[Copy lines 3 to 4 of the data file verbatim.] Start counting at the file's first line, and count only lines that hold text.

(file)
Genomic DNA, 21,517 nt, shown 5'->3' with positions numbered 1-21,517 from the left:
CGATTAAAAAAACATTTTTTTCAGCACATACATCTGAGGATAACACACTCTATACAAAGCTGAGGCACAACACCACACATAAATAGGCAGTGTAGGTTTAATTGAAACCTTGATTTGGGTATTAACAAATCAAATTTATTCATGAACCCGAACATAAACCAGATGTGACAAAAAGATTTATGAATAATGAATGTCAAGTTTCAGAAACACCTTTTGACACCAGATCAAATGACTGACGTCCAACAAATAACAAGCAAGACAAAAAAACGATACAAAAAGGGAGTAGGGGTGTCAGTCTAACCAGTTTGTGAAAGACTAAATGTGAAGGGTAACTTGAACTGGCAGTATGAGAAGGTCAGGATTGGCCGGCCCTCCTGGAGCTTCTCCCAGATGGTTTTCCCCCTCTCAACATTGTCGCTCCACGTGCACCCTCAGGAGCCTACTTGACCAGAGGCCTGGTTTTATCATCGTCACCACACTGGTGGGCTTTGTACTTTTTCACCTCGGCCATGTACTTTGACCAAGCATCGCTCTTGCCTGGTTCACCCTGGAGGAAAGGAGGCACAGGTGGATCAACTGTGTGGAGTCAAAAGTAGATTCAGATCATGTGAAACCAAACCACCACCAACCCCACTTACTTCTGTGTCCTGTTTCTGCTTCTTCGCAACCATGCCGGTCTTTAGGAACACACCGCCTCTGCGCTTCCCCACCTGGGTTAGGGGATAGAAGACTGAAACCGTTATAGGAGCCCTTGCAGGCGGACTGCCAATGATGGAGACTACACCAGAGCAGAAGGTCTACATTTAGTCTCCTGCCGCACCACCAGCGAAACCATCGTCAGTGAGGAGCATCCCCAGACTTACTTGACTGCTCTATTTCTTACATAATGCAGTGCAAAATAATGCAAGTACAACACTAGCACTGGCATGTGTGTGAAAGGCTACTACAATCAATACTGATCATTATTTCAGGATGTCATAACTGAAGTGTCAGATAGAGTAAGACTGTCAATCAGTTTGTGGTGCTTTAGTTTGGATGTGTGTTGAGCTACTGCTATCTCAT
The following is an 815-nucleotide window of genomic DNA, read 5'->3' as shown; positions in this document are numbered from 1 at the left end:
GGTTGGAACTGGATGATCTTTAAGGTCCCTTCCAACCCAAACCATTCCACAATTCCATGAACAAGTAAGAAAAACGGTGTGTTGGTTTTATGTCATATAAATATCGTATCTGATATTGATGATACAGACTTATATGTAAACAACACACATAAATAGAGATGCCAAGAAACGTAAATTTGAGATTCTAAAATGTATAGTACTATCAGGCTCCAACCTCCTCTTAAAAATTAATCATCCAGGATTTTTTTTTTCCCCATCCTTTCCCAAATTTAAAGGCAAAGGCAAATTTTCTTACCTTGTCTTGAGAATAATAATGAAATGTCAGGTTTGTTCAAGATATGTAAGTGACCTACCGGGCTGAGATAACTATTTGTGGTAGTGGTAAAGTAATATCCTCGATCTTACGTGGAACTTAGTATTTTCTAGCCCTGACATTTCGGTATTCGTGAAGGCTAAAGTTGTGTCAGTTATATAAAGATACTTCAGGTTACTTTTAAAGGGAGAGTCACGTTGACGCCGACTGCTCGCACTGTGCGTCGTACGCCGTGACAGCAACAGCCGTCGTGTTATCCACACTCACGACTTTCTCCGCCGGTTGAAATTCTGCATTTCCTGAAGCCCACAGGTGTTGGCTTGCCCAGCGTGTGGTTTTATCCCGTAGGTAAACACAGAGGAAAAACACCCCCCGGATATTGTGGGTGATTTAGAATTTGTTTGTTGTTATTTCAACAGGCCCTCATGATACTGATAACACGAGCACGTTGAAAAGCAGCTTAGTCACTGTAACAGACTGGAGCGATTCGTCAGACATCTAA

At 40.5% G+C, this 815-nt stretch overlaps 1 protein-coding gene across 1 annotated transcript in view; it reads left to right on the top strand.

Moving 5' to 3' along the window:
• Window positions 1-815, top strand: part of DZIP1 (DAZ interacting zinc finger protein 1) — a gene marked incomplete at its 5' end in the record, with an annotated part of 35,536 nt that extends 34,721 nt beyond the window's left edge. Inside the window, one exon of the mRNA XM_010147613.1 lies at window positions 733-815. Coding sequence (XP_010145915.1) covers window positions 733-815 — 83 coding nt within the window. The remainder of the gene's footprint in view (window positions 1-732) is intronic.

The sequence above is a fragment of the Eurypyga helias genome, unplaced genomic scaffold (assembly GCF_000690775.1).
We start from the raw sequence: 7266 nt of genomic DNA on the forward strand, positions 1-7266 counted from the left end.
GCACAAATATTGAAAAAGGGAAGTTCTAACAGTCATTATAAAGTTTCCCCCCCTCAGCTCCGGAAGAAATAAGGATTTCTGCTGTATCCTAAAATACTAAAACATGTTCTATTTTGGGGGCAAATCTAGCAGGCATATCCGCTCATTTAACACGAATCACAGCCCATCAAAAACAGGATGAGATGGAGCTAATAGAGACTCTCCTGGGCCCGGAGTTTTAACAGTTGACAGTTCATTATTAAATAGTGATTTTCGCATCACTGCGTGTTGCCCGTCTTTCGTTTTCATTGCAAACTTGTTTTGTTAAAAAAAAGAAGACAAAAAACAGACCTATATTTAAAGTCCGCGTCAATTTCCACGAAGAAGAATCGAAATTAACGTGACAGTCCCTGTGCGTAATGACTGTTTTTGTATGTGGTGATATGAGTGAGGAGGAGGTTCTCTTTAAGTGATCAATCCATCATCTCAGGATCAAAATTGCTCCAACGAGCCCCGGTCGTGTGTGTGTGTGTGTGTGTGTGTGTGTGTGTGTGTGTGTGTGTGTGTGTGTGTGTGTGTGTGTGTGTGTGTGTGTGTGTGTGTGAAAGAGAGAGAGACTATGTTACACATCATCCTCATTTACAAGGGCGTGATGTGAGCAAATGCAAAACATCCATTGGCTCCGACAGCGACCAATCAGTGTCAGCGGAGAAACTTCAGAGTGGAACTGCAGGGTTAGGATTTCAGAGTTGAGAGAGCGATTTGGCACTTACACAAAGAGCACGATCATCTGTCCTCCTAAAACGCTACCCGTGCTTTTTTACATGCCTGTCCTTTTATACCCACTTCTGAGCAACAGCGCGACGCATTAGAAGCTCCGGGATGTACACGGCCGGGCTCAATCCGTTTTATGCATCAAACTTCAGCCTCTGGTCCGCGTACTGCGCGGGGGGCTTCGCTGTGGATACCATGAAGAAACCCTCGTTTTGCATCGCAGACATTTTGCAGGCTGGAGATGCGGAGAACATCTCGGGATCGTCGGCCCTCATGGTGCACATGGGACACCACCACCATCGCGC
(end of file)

The following is an 815-nucleotide window of genomic DNA, read 5'->3' as shown; positions in this document are numbered from 1 at the left end:
GGTTGGAACTGGATGATCTTTAAGGTCCCTTCCAACCCAAACCATTCCACAATTCCATGAACAAGTAAGAAAAACGGTGTGTTGGTTTTATGTCATATAAATATCGTATCTGATATTGATGATACAGACTTATATGTAAACAACACACATAAATAGAGATGCCAAGAAACGTAAATTTGAGATTCTAAAATGTATAGTACTATCAGGCTCCAACCTCCTCTTAAAAATTAATCATCCAGGATTTTTTTTTTCCCCATCCTTTCCCAAATTTAAAGGCAAAGGCAAATTTTCTTACCTTGTCTTGAGAATAATAATGAAATGTCAGGTTTGTTCAAGATATGTAAGTGACCTACCGGGCTGAGATAACTATTTGTGGTAGTGGTAAAGTAATATCCTCGATCTTACGTGGAACTTAGTATTTTCTAGCCCTGACATTTCGGTATTCGTGAAGGCTAAAGTTGTGTCAGTTATATAAAGATACTTCAGGTTACTTTTAAAGGGAGAGTCACGTTGACGCCGACTGCTCGCACTGTGCGTCGTACGCCGTGACAGCAACAGCCGTCGTGTTATCCACACTCACGACTTTCTCCGCCGGTTGAAATTCTGCATTTCCTGAAGCCCACAGGTGTTGGCTTGCCCAGCGTGTGGTTTTATCCCGTAGGTAAACACAGAGGAAAAACACCCCCCGGATATTGTGGGTGATTTAGAATTTGTTTGTTGTTATTTCAACAGGCCCTCATGATACTGATAACACGAGCACGTTGAAAAGCAGCTTAGTCACTGTAACAGACTGGAGCGATTCGTCAGACATCTAA